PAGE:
This disconnect—between the rule-resistant narrative and the rule-bound reality—has important implications for use-of-force reform. Acceptance of the rule-resistant narrative tends to deflect public attempts to exert influence over use-of-force practices, limiting community input to an insistence on aspirational standards. At the same time, departments are internally adopting hard and fast rules, some of which require officers to engage in violence. If communities had access to these rules, they could closely interrogate, disagree with, and amend them. Ultimately, departmental efforts to convince the public that it is impossible to do what the department actually does are at the center of a struggle over who wields control over use-of-force reform—the police or the communities they serve.

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April 16, 2021 | Permalink | Comments (0)

Hyatt et al. on Norwegian and American Prison Cells

Jordan HyattSynøve N. Andersen and Steven L. Chanenson (Drexel University, University of Oslo and Villanova University School of Law) have posted The Prison Cell (pp 45-70, chapter in book Prison Cells as a Grounded Embodiment of Penal Ideologies: A Norwegian-American Comparison) on SSRN. Here is the abstract:
 
Prison cells and their carceral design provide a perspective on the prevailing ideological and pragmatic goals within correctional systems, especially with regard to the needs and rights of those incarcerated. Elements of the cell can therefore form a foundation for comparative analyses of correctional philosophy. This chapter explores the distinct penal ideologies of Norway and the United States, as represented by Pennsylvania, through the lens of cells in a newly constructed prison in each jurisdiction. A consideration of the constituent elements and use of prison cells highlights the official focus on utilitarian punishment goals like reintegration and "normality" through environmental-based rehabilitation in the Norwegian context, and in Pennsylvania, the primacy of efficiency and other non-utilitarian correctional goals. ultimately, these cells reflect their respective society's correctional priorities at the time they were built.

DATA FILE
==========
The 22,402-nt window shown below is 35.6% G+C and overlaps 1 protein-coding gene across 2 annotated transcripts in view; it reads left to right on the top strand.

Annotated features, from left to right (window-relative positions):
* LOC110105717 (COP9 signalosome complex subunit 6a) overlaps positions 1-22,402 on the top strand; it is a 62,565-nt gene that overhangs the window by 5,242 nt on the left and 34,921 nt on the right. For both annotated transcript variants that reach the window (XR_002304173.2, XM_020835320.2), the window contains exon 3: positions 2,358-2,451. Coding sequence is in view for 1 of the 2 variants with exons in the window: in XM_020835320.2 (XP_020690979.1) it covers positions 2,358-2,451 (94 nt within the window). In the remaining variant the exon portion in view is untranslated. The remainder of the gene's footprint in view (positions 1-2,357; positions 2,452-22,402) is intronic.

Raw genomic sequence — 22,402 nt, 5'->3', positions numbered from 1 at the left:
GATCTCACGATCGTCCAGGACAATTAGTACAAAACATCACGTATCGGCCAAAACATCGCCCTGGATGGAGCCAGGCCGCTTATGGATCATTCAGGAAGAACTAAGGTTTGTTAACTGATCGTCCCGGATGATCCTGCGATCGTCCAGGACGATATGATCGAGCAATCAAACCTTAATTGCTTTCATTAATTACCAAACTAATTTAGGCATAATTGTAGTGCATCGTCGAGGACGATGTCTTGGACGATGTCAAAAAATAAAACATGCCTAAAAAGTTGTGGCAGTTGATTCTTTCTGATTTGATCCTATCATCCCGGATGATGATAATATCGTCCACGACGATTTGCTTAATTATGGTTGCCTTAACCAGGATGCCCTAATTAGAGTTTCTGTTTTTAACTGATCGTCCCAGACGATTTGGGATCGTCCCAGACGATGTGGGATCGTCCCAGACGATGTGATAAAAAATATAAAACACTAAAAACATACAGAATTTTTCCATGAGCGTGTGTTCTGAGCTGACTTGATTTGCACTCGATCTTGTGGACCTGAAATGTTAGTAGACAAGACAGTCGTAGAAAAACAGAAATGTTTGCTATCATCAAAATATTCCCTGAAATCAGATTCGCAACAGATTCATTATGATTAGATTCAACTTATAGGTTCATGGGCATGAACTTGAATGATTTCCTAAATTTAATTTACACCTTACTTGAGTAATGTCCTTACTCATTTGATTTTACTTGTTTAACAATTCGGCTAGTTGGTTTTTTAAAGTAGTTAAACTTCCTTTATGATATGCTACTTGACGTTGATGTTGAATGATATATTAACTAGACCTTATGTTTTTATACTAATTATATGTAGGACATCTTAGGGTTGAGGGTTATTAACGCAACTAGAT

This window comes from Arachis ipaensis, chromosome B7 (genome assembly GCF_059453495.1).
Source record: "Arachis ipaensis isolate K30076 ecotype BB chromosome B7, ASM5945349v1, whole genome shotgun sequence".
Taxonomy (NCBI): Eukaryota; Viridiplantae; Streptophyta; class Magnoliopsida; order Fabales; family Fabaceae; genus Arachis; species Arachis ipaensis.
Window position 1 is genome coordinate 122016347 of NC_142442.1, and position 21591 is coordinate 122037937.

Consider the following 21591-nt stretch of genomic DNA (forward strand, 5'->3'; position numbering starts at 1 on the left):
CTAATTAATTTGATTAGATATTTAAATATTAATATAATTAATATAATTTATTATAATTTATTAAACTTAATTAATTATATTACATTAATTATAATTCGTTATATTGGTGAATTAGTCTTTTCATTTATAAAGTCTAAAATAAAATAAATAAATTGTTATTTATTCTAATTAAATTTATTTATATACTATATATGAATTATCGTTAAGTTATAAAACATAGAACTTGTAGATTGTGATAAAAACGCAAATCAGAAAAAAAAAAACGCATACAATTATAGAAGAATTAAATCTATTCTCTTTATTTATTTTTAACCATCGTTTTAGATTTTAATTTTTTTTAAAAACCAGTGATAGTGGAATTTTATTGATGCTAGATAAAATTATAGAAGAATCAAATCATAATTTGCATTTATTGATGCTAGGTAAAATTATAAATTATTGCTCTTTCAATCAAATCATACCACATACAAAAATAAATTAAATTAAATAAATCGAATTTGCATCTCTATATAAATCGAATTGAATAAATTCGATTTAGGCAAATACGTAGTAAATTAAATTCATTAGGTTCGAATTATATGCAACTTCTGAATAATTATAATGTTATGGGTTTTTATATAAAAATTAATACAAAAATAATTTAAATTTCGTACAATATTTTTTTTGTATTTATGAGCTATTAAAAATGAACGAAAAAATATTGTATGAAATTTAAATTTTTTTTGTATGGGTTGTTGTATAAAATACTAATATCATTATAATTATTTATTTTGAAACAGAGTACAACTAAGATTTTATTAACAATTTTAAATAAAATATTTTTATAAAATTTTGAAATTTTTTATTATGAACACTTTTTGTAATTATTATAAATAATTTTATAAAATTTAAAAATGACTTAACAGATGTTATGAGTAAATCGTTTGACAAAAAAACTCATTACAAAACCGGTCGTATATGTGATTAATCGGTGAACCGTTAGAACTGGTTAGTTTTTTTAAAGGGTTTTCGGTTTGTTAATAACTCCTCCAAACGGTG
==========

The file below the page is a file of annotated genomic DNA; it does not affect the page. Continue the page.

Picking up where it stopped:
April 16, 2021 | Permalink | Comments (0)

Stern on Incorporation Doctrine

James Y. Stern (William & Mary Law School) has posted First Amendment Lochnerism & the Origins of the Incorporation Doctrine (University of Illinois Law Review, Vol. 2020, No. 5, 1501) on SSRN. Here is the abstract;
 
The 20th century emergence of the incorporation doctrine is regarded as a critical development in constitutional law, but while issues related to the doctrine’s justification have been studied and debated for more than fifty years, the causes and mechanics of its advent have received relatively little academic attention. This Essay, part of a symposium on Judge Jeffrey Sutton’s recent book about state constitutional law, examines the doctrinal origins of incorporation, in an effort to help uncover why the incorporation doctrine emerged when it did and the way it did. It concludes that, for these purposes, incorporation is best understood as having three basic components, of which First Amendment incorporation predominated. It goes on to show how First Amendment incorporation drew in important ways from existing doctrine, including important strands of “Lochnerian” jurisprudence, and was structured in a way that in turn facilitated subsequent incorporation of criminal procedure protections. Finally, it notes that in its critical beginning moments, incorporation decisions did not consider, much less adjudicate, the kinds of issues that are today central to discussions of judicial federalism.

April 16, 2021 | Permalink | Comments (0)

Donelson on Katz Circularity

Raff Donelson (Penn State Dickinson Law) has posted The Real Problem with Katz Circularity (St. Louis University Law Journal, Forthcoming) on SSRN. Here is the abstract:
 
The Fourth Amendment protects people against "unreasonable searches" by police. To operationalize this protection, courts must have a workable definition of a search. Since 1967, the Supreme Court has used the two-step Katz test as a primary measure of when a search has occurred. Under Katz, a court will find that something has been subject to search when (1) the individual in question has a subjective expectation of privacy in that thing and (2) such an expectation of privacy would be reasonable. From early on, commentators have decried the Katz test as circular and have urged courts to adopt something else. This Essay explains what the circularity worry really amounts to: the worry is about courts using improperly reduced expectations of privacy as a reason to withhold Fourth Amendment protection. This worry is much broader than most commentators have seen, and this broader framing allows one to deflect recent concerns that Katz circularity (more narrowly construed) is a myth. With the ‘circularity’ worry properly understood, the Essay offers a way to deal with it: courts could simply drop Step One of Katz.